One widely-viewed video shows a small girl holding her fainted mother’s head in her lap, saying that police kicked her mother’s belly and assaulted her sister with a pole. Another woman said police attacked her backside with bats and dragged her by her hair. Many did not go to hospital for fear of reprisals.
About 90 families live in this village, where many people do manual work in farms or transporting sand to earn a meagre income. Many youth there have abandoned studies because of poverty.
People from different areas in the north have made nine complaints to the Jaffna human rights commission office about police and military harassment on the flimsy ground that they broke curfew. But poor people are compelled to leave their homes to find food, medicine and water because no plan has been implemented to provide those essentials.
Hundreds were arrested in the north using illegal curfew regulations and nearly 50,000 arrested on similar charges countrywide.
The stepped-up repression in the north and east reflect growing nervousness in the government and among occupying military forces about growing unrest among workers and poor against the draconian living and social conditions under the lockdown.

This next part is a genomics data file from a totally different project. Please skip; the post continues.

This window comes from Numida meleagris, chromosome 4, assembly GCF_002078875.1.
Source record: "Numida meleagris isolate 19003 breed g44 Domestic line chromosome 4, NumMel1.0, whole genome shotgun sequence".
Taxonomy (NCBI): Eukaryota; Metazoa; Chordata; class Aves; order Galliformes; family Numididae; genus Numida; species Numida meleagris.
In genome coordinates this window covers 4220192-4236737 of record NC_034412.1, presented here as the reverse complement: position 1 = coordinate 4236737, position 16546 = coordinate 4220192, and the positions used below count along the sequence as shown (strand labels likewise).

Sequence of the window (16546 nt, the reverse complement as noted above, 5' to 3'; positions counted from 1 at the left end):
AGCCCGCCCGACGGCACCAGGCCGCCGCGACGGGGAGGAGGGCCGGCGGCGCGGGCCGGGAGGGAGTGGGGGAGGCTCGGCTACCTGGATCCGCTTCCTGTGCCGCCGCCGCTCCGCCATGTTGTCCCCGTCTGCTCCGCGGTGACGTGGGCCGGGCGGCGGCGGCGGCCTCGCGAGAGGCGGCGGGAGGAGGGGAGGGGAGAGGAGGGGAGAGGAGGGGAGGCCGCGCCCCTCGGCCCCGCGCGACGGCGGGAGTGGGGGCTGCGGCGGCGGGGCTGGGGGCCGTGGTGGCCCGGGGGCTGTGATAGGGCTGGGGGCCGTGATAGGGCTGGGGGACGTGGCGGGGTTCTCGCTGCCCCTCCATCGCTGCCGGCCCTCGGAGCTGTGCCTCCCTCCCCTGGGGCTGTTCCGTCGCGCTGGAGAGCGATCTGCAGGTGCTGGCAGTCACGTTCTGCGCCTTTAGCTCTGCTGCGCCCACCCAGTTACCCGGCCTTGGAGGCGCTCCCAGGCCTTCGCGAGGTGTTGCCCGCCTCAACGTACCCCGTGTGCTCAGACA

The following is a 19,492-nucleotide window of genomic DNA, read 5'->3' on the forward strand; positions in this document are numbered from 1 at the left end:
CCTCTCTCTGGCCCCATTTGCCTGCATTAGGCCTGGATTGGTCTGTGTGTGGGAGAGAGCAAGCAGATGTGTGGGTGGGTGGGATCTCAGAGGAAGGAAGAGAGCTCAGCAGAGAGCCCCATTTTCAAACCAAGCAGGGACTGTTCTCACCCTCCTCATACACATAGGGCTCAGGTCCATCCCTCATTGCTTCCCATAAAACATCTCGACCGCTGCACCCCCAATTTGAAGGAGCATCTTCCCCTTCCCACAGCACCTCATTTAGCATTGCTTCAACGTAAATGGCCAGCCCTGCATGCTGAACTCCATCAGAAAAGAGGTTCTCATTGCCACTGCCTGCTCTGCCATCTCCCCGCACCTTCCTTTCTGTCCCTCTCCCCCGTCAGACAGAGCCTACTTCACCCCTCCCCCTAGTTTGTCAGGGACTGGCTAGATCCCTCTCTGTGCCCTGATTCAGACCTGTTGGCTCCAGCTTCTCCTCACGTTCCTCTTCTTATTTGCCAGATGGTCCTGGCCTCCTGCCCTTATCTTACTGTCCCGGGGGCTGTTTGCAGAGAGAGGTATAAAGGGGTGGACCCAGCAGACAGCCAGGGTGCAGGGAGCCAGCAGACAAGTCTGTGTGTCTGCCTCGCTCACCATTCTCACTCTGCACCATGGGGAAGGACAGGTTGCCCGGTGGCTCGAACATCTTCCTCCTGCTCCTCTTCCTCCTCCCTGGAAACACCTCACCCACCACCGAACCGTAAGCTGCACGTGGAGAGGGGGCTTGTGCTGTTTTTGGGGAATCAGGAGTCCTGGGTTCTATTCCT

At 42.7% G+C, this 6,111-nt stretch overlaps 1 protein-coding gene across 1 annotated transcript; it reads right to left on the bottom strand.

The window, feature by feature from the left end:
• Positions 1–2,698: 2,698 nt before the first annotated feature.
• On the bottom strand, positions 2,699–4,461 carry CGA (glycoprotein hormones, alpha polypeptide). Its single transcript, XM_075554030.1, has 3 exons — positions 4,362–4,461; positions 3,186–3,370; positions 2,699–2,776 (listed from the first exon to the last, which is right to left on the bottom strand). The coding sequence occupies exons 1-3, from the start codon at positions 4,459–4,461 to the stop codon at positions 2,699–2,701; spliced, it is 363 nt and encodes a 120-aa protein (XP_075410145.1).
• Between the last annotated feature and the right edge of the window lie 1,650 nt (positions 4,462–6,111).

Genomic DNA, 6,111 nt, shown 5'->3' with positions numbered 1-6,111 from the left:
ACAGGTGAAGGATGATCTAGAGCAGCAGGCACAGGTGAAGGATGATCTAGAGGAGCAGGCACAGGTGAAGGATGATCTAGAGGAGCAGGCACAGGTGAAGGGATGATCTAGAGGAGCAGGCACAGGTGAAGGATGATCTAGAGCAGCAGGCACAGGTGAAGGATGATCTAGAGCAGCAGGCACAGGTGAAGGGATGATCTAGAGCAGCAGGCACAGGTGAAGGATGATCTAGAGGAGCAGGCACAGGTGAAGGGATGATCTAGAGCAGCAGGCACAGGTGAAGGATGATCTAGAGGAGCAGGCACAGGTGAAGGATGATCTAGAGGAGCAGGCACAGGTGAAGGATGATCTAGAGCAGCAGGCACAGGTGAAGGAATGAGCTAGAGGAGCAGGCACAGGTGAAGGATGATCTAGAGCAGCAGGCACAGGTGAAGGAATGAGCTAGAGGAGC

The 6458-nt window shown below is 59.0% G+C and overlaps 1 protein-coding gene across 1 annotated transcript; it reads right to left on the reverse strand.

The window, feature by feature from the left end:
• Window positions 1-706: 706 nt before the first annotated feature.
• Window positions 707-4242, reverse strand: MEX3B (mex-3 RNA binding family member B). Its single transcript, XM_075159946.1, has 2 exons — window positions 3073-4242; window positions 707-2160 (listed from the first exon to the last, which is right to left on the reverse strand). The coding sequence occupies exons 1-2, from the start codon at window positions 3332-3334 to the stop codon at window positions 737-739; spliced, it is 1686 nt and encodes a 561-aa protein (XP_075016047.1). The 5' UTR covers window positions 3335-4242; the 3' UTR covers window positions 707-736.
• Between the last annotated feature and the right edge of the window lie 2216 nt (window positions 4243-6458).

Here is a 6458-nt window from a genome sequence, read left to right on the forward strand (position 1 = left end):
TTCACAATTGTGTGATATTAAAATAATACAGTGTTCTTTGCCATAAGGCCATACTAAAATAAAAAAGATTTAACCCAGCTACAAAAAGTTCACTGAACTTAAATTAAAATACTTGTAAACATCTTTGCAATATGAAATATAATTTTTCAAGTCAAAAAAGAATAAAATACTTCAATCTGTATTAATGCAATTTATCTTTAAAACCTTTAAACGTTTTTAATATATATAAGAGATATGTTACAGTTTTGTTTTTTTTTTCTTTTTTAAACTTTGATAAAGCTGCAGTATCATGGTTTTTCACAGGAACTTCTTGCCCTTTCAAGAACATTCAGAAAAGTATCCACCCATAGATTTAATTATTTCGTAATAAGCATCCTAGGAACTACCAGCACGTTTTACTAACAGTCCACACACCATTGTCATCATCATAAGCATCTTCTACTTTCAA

People living in the north and east are victims of the nearly 30-year bloody communal war against the separatist LTTE. This final phase of the war—which ended in May 2009 with the murder of at least 40,000 civilians—was presided over by Mahinda Rajapakse, the brother of the current president, now serving as prime minister. Gotabhaya Rajapakse was defence secretary at the time. During the war, properties including houses were destroyed. Many still live in makeshift houses and dire living conditions.
The global economic collapse caused by the pandemic is hitting the north and east of Sri Lanka hard.
Ignoring the pandemic threat, President Rajapakse has reopened the economy, supporting big business and pushing workers back to work in unsafe conditions. Plants that are shut down—which are very few in this region or in Sri Lanka—have begun slashing jobs and wages and intensifying exploitation.
The Vaanavil factory near Kilinochchi opened recently with around 500 workers where 3,000 were employed earlier. Many small businesses and industries have not yet opened, however, and many workers are in desperate conditions.
Farmers cannot sell their produce, suffering heavy losses. Fishermen are left without income due to the suspension of exports and lack of access to deep-sea fishing. Government “relief” has reached few among the poor.